Credit card terms and conditions can be hard to navigate — here are 5 things to look out for when you apply

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  • Your credit card’s terms and conditions might not be obvious on the card application page.
  • Known as a Schumer Box, it’s where you’ll find interest rates, fees, and important information.
  • Knowing your card’s terms can help you avoid unnecessary charges or unpleasant surprises.
  • Read Insider’s guide to the best rewards credit cards.

Nobody likes to look at pages of credit card terms and conditions, except maybe the lawyers who get paid to produce all of it. But thankfully, the law requires credit card issuers to display a card’s most important terms and conditions in a standardized table, with large type.

This table is called the Schumer Box, after New York Senator Charles Schumer who championed the legislation that did away with much of the fine print. 

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It can still be tricky to find (and comb through) a Schumer Box. Here are five things that you need to watch out for when you’re applying for a new credit card.

We’re focused here on the rewards and perks that come with each card. These cards won’t be worth it if you’re paying interest or late fees. When using a credit card, it’s important to pay your balance in full each month, make payments on time, and only spend what you can afford to pay.

Find the Schumer Box

While credit card issuers are required to make a Schumer Box available to applicants, some have taken almost a “Where’s Waldo” approach to hiding the link to it on their websites.

Read more: 5 things you might have agreed to without realizing when you signed up for a credit card

I study and report on credit cards for a living, and even I’m often frustrated trying to find a card’s Schumer Box. To find the elusive box, look for links scattered around that are labeled not just “terms and conditions” but also things like “rates and fees,” “pricing and terms,” “pricing and information” or “rates, rewards, and other info.”

The Schumer Box may be nearly impossible to read

Lately, I’ve been seeing some card issuers cram the box in a really narrow window that you have to scroll through endlessly to read.

It can feel kind of like trying to read a book through a mail slot, which I have to believe is intentional. To get around this on your computer, place your cursor in the window with the Schumer Box, select all (Ctrl-A on Windows PC or Command-A on Mac), paste it into any kind of word processing document and voila, it’s readable.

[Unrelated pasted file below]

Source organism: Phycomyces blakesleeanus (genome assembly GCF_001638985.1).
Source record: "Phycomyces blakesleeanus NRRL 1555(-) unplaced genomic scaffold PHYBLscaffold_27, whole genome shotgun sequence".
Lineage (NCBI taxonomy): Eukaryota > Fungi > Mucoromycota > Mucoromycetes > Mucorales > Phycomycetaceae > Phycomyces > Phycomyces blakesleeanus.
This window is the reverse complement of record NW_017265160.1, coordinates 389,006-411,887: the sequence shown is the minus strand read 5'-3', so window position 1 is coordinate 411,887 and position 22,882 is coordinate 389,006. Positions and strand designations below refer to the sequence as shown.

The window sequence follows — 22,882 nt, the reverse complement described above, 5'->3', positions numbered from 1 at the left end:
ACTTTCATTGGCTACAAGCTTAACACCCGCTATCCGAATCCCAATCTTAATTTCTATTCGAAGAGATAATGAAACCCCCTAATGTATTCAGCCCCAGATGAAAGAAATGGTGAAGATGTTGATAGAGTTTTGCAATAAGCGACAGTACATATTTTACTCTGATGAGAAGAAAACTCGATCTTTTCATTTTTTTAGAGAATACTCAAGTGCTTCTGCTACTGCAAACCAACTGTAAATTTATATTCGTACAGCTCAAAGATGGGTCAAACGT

Check out the key interest rates

Now that you’ve found the Schumer Box, and are able to easily read it, start by looking at the card’s interest rates. The most important rate for most people will be the interest rate for purchases, which will usually appear at the top.

Many cards offer multiple rates, or a range of rates, and the rate you receive will be based on your creditworthiness at the time you applied. Also, nearly all credit card rates are now variable rates that will rise and fall with the prime rate.

Read more: The best low-interest credit cards in 2021

Other rates to be aware of include promotional rates for new purchases, balance transfers, or both, along with how long those rates will apply. And although the Schumer Box should disclose penalty interest rates and rates for cash advances, you should really do everything possible to avoid ever incurring interest charges for those reasons.

Take a look at how and when interest is charged

Nearly as important as a card’s interest rate is the way it will be charged. Nearly all credit cards offer a grace period that allows you to avoid interest by paying your balance in full on or before the due date.

Read more: The most convenient tools to help pay off credit card debt can ultimately save thousands of dollars

But here’s where you’ll learn how long the card’s grace period, which is the number of days between the statement closing date and the payment due date. Most cards have a grace period of either 21 or 25 days. Be extremely cautious if the card doesn’t offer any grace period.

Scrutinize the fees

If the card has an annual fee, this is where you’ll see it and learn whether or not it’s waived the first year, as it is with some cards. Subprime cards marketed towards those with poor credit can even have monthly fees and “program fees.”

Another fee to look out for is the balance transfer fee, which is typically 3% to 5% of the amount transferred. Many credit cards still have foreign transaction fees, which can be assessed any time a transaction is processed outside of the US, even if you haven’t left the country, or if you’re traveling, but making the charge in US dollars.

Read more: 7 credit cards without foreign transaction fees, so you can save money on international trips

Thankfully, many of the best travel rewards credit cards no longer charge this unnecessary fee, but you’ll still find it on many non-travel cards. 

Bottom line

Applying for a credit card is an important financial decision, and you want to arm yourself with all of the facts necessary to make the right one.

By finding a credit card’s required disclosures,  and taking just a few minutes to look at its key rates and fees, you can make an informed decision about applying for a new account. 

Jason Steele has covered credit cards, award travel, and other areas of personal finance since 2008. He also produces CardCon, The Conference for Credit and Credit Card Media.

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